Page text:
“When I told my mother in 1968 – a few weeks before my 23rd birthday – that I had a heroin problem, she wept in despair. She grew up in New York City’s West Village and knew heroin addicts. And what she knew about them was that, except for imprisonment or death, they could never stop using.” –Gil Fagiani*
There’s a gritty and multi-cultural side to large metropolises like Toronto and New York City that I’ve never seen nor experienced. Yes, I’m familiar with the famous “I (heart) New York” t-shirts and the 9/11 destruction of the twin towers in Lower Manhatten’s World Trade Centre. Television and the internet paint a vivid, perhaps distorted view of the urban streetscape.
“Write what you know” screams the creative writing textbooks. As a rural writer, I’m like the country mouse rooting around my grandfather’s potato fields or the crow swooping over my neighbour’s seed corn. One of the best ways to learn about the city is to venture out and to become immersed in the surroundings. However, when travelling isn’t an option, attending local readings by out-of-town guests helps to broaden my outlook. Also, some challenging or dangerous experiences are best avoided and left for the more experienced to record.
In late November, Gil Fagiani and Maria Lisella—a New York couple who are also well-known Italian American poets—ventured to Sarnia-Lambton to visit with friends and to share their literary journey and stories with local writers.
Fagiani’s spontaneous reading in Lambton County was particularly riveting. His new poetry collection Logos, published by Canadian publisher Guernica Editions, “tells the story of Logos, a heroin treatment center in South Bronx – not as an outsider but as one of the residents seeking to overcome his own addiction**.” The 166-page book is divided into four sections: “Shooting Dope With Trotsky”, “White Uncle Tom”, “Siding With the Enemy”, and “A Single Spark” and includes a glossary of slang terms.
“Aside from my physical survival, Logos helped me gain crucial insights into myself and my family*,” wrote Fagiani in his introduction to the book.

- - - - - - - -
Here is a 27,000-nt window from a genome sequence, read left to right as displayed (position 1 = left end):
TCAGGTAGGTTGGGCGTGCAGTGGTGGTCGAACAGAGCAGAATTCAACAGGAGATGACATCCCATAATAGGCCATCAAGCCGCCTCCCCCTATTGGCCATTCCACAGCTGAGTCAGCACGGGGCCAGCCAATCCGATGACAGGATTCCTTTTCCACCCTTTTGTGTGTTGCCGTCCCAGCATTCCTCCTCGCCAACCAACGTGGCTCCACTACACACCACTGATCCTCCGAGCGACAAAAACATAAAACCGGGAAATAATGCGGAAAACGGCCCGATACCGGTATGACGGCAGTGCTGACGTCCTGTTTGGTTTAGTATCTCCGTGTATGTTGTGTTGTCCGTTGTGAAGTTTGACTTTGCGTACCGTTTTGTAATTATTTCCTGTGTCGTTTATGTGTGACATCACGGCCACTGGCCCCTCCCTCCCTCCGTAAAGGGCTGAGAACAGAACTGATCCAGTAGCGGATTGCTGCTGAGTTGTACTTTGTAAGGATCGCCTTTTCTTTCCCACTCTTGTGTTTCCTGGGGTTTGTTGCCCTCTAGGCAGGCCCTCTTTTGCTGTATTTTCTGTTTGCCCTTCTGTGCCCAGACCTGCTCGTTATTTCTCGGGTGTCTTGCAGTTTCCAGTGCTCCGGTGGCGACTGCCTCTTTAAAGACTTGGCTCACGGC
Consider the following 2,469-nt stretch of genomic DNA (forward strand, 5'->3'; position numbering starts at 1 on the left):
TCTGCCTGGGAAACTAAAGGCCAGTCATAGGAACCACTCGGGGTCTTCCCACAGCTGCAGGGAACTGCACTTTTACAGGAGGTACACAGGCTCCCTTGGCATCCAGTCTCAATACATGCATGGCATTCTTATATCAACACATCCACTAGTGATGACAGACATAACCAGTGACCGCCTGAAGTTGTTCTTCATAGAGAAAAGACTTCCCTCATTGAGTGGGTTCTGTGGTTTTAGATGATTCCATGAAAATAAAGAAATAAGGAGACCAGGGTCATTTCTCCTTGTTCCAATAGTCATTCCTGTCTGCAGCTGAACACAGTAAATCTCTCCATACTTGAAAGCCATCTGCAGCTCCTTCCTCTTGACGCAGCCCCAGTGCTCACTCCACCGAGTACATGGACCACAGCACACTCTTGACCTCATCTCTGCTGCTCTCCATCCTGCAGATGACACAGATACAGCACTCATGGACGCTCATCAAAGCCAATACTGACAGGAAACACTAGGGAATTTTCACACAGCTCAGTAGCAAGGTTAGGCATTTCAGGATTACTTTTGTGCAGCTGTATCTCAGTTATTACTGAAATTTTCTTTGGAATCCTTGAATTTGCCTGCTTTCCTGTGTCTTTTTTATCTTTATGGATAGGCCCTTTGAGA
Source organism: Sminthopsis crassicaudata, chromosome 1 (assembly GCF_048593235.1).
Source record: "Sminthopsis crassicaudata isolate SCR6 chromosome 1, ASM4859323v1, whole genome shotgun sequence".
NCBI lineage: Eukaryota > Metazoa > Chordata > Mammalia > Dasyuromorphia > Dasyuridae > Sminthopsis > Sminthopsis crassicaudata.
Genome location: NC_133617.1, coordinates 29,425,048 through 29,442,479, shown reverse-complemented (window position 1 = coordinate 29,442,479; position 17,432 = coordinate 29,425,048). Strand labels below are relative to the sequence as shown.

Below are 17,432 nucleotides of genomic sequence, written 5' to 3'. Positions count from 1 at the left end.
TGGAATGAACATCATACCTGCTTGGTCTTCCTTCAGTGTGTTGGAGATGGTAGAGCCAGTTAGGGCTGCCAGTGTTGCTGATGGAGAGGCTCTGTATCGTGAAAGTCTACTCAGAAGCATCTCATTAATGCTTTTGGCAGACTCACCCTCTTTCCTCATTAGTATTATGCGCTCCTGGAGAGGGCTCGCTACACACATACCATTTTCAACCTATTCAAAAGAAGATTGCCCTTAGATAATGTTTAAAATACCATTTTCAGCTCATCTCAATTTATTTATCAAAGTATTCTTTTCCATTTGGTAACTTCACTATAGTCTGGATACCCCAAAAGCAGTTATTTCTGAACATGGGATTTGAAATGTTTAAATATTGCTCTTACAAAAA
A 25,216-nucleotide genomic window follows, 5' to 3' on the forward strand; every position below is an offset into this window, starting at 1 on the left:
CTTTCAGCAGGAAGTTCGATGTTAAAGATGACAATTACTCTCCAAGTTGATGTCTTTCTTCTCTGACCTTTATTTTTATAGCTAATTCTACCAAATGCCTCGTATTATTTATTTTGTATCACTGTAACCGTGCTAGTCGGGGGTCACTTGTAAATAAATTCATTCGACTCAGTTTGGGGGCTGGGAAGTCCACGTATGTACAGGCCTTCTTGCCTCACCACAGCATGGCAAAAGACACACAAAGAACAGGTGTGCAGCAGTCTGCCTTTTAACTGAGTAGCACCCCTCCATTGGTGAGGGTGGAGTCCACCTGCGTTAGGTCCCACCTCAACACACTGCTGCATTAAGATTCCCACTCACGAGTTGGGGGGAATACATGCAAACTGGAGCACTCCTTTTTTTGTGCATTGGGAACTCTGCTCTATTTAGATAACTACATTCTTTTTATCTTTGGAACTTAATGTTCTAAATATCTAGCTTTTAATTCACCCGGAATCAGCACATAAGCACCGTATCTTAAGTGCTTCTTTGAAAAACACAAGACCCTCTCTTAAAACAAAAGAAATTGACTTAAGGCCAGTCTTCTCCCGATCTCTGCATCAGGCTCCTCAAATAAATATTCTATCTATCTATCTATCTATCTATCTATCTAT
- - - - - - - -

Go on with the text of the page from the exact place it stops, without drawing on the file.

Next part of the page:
His own story is compelling, painful but also inspirational. Not only is he the author of eight books but he worked hard to become a social worker and addiction specialist. For 21 years, he directed a residential program for recovering drug addicts and alcoholics in Downtown Brooklyn. His raw and descriptive poems and characters in this book may shock the readers; lead them into dark corners to reflect on what it means to be an addict overcoming an addiction.
Fagiani was in Canada for the Supernova Book Launch where he officially launched Logos with books by other Guernica Edition authors, November 29, 2015 at the Supermarket Restaurant and Bar in Toronto. His other books include: Crossing 116th Street (Skidrow Penthouse, 2004), Rooks (Rain Mountain Press, 2007), Grandpa’s Wine (Poets Wear Prada, 2008), A Blanquito in El Barrio (Rain Mountain Press, 2009), Chianti in Connecticut (Bordighera Press, 2010), Serfs of Psychiatry (Finishing Line Press, 2012) and Stone Walls (Bordighera Press, 2014).
During his Canadian tour, he was accompanied by his partner Maria Lisella. Lisella is an accomplished travel writer and poet and was recently named the Queens Poet Laureate (2015-2018). Her third book of poetry Thieves in the Family (NYQ Books, 2014) is described as “poetic vignettes…captured with a cinematographer’s eyes, laced with a love of dialogue, and an endless fascination with stories heard on subways, planes, in kitchens, and in foreign countries.***”
Her other two books are: Two Naked Feet (Poets Wear Prada, 2009) and Amore on Hope Street (Finishing Line Press, 2009).
Additional information about Fagiani and his new book can be found here.
Additional information about Maria Lisella and her books and her role as the newest Queens Poet Laureate can be found here and here.
I look forward to reading their work.
*Quotes pulled from the introduction to Logos (Guernica Editions, 2015) by Gil Fagiani. Reprinted here with permission from both the author and publisher.
**This quote appears on the back cover of Logos (Guernica Editions, 2015) by Gil Fagiani.
***This quote appears on the back cover of Thieves in the Family (NYQ Books, 2014) by Maria Lisella.